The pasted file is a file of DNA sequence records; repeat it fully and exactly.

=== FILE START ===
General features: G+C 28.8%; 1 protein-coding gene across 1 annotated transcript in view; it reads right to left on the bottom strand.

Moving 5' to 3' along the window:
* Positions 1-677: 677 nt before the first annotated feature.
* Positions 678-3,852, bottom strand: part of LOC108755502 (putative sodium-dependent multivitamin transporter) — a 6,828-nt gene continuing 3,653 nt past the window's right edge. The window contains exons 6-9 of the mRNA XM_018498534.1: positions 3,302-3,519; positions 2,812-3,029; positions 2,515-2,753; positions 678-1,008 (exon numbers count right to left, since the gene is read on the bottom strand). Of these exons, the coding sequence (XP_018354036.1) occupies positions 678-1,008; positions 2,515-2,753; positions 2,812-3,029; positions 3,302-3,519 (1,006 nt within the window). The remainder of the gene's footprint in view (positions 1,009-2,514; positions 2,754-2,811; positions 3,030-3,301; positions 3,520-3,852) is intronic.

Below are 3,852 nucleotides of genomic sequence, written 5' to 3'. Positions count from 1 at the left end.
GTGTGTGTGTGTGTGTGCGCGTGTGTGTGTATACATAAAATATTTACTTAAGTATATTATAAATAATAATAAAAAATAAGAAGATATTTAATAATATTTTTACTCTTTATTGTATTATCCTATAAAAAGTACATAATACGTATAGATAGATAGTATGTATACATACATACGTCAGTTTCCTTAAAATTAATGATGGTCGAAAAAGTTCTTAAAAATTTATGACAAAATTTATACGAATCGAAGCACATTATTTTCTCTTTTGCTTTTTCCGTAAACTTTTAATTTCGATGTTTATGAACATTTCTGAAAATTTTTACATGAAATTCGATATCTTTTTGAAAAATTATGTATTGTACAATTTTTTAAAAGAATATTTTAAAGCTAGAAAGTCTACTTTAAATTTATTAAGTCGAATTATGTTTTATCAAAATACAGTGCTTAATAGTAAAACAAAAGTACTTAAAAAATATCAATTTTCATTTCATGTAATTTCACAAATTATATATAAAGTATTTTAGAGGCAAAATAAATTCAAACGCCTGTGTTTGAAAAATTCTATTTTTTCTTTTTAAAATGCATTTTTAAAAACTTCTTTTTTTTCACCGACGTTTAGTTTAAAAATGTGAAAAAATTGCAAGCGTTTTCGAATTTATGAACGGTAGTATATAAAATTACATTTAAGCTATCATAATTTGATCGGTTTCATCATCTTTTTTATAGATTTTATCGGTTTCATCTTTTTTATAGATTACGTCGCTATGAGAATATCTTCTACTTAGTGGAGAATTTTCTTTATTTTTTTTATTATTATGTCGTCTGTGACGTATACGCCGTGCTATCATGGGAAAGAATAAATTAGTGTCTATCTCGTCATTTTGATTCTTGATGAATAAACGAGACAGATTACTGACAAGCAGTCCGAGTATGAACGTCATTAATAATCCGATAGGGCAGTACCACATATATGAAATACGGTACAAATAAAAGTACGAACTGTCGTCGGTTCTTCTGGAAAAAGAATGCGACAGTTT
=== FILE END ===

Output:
General features: G+C 28.8%; 1 protein-coding gene across 1 annotated transcript in view; it reads right to left on the bottom strand.

Moving 5' to 3' along the window:
* Positions 1-677: 677 nt before the first annotated feature.
* Positions 678-3,852, bottom strand: part of LOC108755502 (putative sodium-dependent multivitamin transporter) — a 6,828-nt gene continuing 3,653 nt past the window's right edge. The window contains exons 6-9 of the mRNA XM_018498534.1: positions 3,302-3,519; positions 2,812-3,029; positions 2,515-2,753; positions 678-1,008 (exon numbers count right to left, since the gene is read on the bottom strand). Of these exons, the coding sequence (XP_018354036.1) occupies positions 678-1,008; positions 2,515-2,753; positions 2,812-3,029; positions 3,302-3,519 (1,006 nt within the window). The remainder of the gene's footprint in view (positions 1,009-2,514; positions 2,754-2,811; positions 3,030-3,301; positions 3,520-3,852) is intronic.

Below are 3,852 nucleotides of genomic sequence, written 5' to 3'. Positions count from 1 at the left end.
GTGTGTGTGTGTGTGTGCGCGTGTGTGTGTATACATAAAATATTTACTTAAGTATATTATAAATAATAATAAAAAATAAGAAGATATTTAATAATATTTTTACTCTTTATTGTATTATCCTATAAAAAGTACATAATACGTATAGATAGATAGTATGTATACATACATACGTCAGTTTCCTTAAAATTAATGATGGTCGAAAAAGTTCTTAAAAATTTATGACAAAATTTATACGAATCGAAGCACATTATTTTCTCTTTTGCTTTTTCCGTAAACTTTTAATTTCGATGTTTATGAACATTTCTGAAAATTTTTACATGAAATTCGATATCTTTTTGAAAAATTATGTATTGTACAATTTTTTAAAAGAATATTTTAAAGCTAGAAAGTCTACTTTAAATTTATTAAGTCGAATTATGTTTTATCAAAATACAGTGCTTAATAGTAAAACAAAAGTACTTAAAAAATATCAATTTTCATTTCATGTAATTTCACAAATTATATATAAAGTATTTTAGAGGCAAAATAAATTCAAACGCCTGTGTTTGAAAAATTCTATTTTTTCTTTTTAAAATGCATTTTTAAAAACTTCTTTTTTTTCACCGACGTTTAGTTTAAAAATGTGAAAAAATTGCAAGCGTTTTCGAATTTATGAACGGTAGTATATAAAATTACATTTAAGCTATCATAATTTGATCGGTTTCATCATCTTTTTTATAGATTTTATCGGTTTCATCTTTTTTATAGATTACGTCGCTATGAGAATATCTTCTACTTAGTGGAGAATTTTCTTTATTTTTTTTATTATTATGTCGTCTGTGACGTATACGCCGTGCTATCATGGGAAAGAATAAATTAGTGTCTATCTCGTCATTTTGATTCTTGATGAATAAACGAGACAGATTACTGACAAGCAGTCCGAGTATGAACGTCATTAATAATCCGATAGGGCAGTACCACATATATGAAATACGGTACAAATAAAAGTACGAACTGTCGTCGGTTCTTCTGGAAAAAGAATGCGACAGTTT